St Michael’s Caerwys
Sundial in churchyard
Llamas meet the twins
The main path to the church lined with old gravestones lain flat
Twins testing the memorials for safety

Today my twins and I visited St Michael’s church, Caerwys, Flintshire. We parked outside the church and said hello to sheep and llamas in the neighbouring field.

We briefly explored the churchyard and we saw a pattern of churchyard memorialisation discussed nearby as Dyserth. The only notable non-memorial feature in the churchyard is a sundial.

We enjoyed looking at the older gravestones, including some striking, tall urn memorials. We also noted the strategy of placing old gravestones along the sides of the principal paths around the church.

Prominent urn-topped memorial dating to the 1860s.
More urn-topped memorials of the final decade of the 19th century
Exploring the paths, memorials laid flat and yew trees
Another view of the path with

Furthermore, we were particularly interested in seeing strategies for making memorials safe, including the removal of urns and their placing at the foot of the grave. It is so important when 2-year-olds are present that they test every memorial for safety and every floral offering for integrity.

Memorial with urn placed at its base


A toppled gravestone awaiting repair
Second view of same memorial

Meanwhile, a very recent 1960s gravestone was found knocked over. This looked equally deliberate and presumably it has been left in this way as a temporary measure until it is safely reconsolidated. Note: we didn’t do this: honest!

The newest graves are situated to the west of the churchyard


We also explored the extension of the churchyard to the east, and the newest memorials over the cremated dead, situated to the west, outside the western entrance of the church. As previously discussed, it is the cremated dead that allow churchyards to be regenerated, and those areas closest to the church can come back into use after decades. I have discussed this before, for example, in relation to Pennant Melangell. Here though, we find a different pattern, with a clear bifurcation between new memorials and newist memorials between the east and west of the churchyard. In between the older graves remain intact, while others have been rearranged for safety and thus embellishing the paths. I am researching both broader trends and microhistories of recent churchyard use, so examples like this are very interesting to me.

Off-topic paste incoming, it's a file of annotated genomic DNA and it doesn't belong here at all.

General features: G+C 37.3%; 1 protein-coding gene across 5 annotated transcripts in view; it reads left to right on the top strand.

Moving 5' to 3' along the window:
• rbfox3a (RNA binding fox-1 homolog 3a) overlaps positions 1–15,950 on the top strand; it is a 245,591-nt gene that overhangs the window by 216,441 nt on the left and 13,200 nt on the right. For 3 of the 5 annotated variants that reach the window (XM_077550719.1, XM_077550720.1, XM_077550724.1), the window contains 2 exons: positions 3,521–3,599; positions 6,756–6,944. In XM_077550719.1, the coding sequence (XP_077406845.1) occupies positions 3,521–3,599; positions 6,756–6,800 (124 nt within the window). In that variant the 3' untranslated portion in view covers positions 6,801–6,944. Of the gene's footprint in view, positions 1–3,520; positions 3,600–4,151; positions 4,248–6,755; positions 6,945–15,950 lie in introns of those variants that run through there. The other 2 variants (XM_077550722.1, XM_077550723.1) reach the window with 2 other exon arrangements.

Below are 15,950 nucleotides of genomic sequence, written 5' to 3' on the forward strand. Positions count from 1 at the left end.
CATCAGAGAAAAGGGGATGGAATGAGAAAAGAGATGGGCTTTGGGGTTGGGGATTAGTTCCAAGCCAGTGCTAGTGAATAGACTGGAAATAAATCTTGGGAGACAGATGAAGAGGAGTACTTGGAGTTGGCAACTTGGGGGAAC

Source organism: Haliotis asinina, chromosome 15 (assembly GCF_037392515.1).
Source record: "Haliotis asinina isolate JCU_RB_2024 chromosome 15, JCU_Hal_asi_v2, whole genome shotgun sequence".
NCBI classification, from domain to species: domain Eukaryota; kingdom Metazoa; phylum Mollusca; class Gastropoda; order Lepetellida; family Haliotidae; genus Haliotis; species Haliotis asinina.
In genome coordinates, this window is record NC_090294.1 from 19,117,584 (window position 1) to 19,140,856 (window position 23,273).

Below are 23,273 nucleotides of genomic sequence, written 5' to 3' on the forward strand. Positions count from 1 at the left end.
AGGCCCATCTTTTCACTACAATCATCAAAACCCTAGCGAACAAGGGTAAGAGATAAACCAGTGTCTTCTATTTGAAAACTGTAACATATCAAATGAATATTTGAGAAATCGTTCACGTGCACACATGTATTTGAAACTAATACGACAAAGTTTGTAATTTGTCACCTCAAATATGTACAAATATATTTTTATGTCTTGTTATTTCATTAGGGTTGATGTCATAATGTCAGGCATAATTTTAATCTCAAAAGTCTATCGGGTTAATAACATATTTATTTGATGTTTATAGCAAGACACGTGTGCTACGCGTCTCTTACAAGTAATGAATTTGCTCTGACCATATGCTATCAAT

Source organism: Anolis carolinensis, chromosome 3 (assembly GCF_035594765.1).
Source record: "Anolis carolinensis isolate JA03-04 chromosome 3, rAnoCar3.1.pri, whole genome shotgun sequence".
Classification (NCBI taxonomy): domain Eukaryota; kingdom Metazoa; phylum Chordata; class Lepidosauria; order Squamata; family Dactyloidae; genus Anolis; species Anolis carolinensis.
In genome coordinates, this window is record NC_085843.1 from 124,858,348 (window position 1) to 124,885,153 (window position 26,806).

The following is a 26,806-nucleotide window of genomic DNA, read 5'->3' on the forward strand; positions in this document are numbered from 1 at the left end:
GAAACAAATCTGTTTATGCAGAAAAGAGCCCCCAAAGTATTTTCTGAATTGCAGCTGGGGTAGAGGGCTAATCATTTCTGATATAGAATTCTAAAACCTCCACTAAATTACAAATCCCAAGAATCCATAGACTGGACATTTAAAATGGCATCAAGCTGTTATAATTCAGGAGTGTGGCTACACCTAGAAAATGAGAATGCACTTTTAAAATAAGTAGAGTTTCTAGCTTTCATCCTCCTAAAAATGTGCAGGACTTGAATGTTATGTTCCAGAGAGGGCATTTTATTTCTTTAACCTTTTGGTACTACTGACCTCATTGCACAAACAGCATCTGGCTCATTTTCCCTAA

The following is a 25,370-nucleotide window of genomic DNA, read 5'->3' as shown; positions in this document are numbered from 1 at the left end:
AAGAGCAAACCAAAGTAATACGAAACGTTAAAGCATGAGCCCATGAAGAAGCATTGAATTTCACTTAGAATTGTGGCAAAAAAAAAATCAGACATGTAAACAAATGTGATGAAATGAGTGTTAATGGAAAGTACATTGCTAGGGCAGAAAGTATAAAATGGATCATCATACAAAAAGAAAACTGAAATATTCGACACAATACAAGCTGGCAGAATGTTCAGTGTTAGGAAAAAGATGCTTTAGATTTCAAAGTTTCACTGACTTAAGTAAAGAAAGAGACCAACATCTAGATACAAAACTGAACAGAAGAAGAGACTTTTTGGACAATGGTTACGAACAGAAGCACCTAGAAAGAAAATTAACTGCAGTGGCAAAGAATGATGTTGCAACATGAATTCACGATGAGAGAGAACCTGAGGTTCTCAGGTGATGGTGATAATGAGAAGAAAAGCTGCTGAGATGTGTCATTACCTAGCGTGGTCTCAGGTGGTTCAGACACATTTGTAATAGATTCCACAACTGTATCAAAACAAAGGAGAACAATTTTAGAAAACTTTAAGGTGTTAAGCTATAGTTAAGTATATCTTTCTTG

Snowdrops among the graves
We were being watched: llama over the churchyard wall

It was heartening to see snowdrops out amidst the graves, and rather bizarre to see a llama watching us over the wall. It seems ivy is edible to llamas, but it also looked keen to gnaw at toddler fingers too. We said hello but kept our distance from llama teeth.

Twin testing memorials for safety
Twins pay their respects